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By Rachel Marsden
It would seem that we're now at the stage of global economic lunacy where the worldwide socialist slide is so far gone that the president of Russia is lecturing the world, and particularly Europe, about the risks of socialism.
Speaking at the Asia-Pacific Economic Cooperation conference in Vladivostok, Russia, Vladimir Putin promoted the merits of free-market economics. He said that by pulling the former Soviet satellite states into its sphere after the fall of the Iron Curtain, Europe chose to take responsibility for subsidizing their economic well-being. And now the eurozone model is on the verge of collapse itself, seemingly destined to follow in the footsteps of the old Soviet Union.
Putin's solution is to create and build influence -- and restore the lost power of the Soviet era -- through trade, without taking on the responsibility for other countries' debts or internal problems. Russia's Gazprom, for example, supplies an estimated 36 percent of Europe's gas, with that figure skyrocketing to over 80 percent in former Soviet states like Poland.
"It seems now that someone in the
Yes, let's keep this free-market show moving along unimpeded, says the president of the part of the world previously synonymous with communism.
Putin didn't stop there, either. Continuing his transformation into some kind of Russian Ronald Reagan, he lectured the world on the perils of protectionism. Admitting he wasn't blameless in sometimes taking measures to protect the sectors most vulnerable to global economic turbulence, he confessed that "addiction to the medicine of protectionism may temporarily relieve the pain, the acute symptoms, but it slows down the recovery of the global economy, hampers trade and investments."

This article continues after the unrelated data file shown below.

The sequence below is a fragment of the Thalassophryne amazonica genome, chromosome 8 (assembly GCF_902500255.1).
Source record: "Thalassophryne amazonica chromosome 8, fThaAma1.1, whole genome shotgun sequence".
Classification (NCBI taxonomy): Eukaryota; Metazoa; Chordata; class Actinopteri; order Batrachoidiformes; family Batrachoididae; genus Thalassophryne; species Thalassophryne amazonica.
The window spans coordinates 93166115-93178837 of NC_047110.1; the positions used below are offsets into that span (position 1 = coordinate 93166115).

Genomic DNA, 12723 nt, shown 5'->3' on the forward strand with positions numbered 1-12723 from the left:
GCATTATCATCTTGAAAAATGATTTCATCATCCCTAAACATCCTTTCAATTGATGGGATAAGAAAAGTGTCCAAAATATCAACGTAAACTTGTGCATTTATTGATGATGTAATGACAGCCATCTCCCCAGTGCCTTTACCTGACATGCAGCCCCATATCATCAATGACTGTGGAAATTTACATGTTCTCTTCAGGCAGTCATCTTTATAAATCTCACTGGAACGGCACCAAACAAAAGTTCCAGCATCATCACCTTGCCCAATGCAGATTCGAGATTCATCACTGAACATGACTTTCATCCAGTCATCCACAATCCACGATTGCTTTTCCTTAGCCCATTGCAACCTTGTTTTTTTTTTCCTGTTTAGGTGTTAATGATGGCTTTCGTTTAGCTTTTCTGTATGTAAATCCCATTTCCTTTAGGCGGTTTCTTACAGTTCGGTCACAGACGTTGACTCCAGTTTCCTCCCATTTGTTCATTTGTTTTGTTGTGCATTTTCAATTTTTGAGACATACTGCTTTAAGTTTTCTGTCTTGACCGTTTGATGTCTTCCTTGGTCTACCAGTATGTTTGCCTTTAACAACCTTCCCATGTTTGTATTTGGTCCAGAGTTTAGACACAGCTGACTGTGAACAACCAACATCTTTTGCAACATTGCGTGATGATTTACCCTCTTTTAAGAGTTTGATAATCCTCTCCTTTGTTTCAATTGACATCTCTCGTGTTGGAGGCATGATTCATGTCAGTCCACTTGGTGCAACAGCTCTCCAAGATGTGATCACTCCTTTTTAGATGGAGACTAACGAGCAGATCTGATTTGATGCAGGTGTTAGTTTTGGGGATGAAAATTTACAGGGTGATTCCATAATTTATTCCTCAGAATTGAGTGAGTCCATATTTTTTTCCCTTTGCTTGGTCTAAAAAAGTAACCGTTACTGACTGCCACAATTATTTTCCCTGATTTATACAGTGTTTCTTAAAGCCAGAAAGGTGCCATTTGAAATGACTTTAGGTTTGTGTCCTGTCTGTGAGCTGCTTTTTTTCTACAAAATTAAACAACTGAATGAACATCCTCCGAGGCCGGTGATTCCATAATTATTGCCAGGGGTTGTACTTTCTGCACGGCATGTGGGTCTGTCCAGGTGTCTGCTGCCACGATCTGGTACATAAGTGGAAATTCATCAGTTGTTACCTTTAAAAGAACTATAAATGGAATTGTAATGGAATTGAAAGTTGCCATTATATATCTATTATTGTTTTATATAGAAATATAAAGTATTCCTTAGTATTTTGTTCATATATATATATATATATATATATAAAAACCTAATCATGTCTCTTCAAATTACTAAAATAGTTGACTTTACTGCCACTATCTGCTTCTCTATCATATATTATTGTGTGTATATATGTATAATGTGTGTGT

Only time will tell to what degree Putin's actions come to match his words, but those words already stand in stark contrast to the rhetoric emanating from much of Europe and the rest of the world.
In France, socialist President Francois Hollande had an opportunity to back down from a campaign promise to slap a 75 percent income tax on any personal income over 1 million euros. Unfortunately, Hollande has reiterated that he's the kind of socialist who keeps his promises. What France desperately needs right now is a socialist who reneges on everything that comes out of his mouth and spends most of his term on vacation, but apparently Hollande is determined not to be that kind of guy.
France's richest man, Bernard Arnault, the multibillionaire CEO of LVMH (the parent company for brands such as
But really, why should Arnault be condemned to give away 75 percent of his personal income to a government that does nothing but fritter it away on free health care and entitlements for illegal immigrants, on various whiners who refuse to leave the block on which they grew up in an effort to procure gainful employment, on unproductive bureaucratic leeches, and on a trough full of political fat cats? Apparently some people feel better about their lot in life when socialist policies are perceived as forcing people such as Arnault to share in their misery.
That's not a country -- it's an economic gulag. I have a feeling that Putin would be only too happy these days to lecture you on the difference. Incidentally, how much would Arnault, or anyone else, pay in income tax in Putin's Russia?
Answer: Russia has a 13 percent flat tax for all personal income, and a 20 percent rate for corporate taxes. It used to be much higher, but apparently Putin was pretty sure that cutting taxes would stimulate economic growth. Go figure.
(Rachel Marsden is a columnist, political strategist and former
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